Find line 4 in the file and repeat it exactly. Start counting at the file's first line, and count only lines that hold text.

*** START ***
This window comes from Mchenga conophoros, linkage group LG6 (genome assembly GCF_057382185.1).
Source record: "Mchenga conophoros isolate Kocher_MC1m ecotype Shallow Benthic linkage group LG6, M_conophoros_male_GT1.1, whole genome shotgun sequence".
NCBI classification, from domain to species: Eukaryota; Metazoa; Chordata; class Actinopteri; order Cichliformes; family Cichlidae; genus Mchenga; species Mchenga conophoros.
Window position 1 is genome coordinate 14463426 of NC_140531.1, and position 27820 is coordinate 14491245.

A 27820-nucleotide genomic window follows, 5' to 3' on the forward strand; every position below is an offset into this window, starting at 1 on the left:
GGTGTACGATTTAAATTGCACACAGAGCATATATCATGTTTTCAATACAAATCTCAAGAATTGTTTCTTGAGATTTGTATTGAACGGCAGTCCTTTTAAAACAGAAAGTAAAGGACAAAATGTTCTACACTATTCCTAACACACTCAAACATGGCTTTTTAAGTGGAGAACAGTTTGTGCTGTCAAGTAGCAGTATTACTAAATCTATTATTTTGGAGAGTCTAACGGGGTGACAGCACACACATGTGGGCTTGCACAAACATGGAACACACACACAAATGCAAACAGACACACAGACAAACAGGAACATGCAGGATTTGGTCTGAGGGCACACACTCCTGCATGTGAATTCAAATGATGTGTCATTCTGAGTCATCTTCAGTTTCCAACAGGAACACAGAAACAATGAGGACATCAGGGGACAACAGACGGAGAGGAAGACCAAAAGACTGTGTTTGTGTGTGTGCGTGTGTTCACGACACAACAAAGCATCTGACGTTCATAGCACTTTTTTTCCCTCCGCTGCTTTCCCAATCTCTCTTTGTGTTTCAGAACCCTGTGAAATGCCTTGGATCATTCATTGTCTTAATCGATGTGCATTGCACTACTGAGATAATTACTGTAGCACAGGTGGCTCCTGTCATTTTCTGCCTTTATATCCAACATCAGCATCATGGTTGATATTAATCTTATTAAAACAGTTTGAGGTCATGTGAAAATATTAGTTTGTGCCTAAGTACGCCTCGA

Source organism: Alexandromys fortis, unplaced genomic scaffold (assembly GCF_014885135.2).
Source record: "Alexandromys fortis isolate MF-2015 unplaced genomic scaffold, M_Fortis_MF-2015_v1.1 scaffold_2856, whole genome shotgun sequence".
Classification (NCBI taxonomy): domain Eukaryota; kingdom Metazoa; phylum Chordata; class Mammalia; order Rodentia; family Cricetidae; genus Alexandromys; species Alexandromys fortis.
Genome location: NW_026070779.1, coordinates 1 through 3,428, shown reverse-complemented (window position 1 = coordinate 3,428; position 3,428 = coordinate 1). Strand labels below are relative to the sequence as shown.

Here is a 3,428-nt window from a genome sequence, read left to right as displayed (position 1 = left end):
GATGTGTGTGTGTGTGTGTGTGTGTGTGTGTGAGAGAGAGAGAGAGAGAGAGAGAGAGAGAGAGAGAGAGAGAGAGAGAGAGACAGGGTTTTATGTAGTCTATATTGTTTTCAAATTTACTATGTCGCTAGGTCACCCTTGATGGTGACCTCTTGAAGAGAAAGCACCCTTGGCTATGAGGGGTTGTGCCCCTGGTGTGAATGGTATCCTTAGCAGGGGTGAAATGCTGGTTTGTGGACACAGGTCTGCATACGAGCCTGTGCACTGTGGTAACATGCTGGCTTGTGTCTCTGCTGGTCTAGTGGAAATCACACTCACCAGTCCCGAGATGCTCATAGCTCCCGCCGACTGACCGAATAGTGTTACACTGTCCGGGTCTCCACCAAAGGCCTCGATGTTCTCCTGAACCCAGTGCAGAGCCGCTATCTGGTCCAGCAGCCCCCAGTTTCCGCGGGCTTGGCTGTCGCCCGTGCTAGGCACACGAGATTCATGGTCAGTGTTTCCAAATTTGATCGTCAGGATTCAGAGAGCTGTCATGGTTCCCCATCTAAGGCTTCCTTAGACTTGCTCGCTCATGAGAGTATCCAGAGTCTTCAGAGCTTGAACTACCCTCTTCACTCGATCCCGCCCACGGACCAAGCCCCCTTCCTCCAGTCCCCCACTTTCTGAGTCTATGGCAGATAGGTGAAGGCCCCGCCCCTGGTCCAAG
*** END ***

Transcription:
Window position 1 is genome coordinate 14463426 of NC_140531.1, and position 27820 is coordinate 14491245.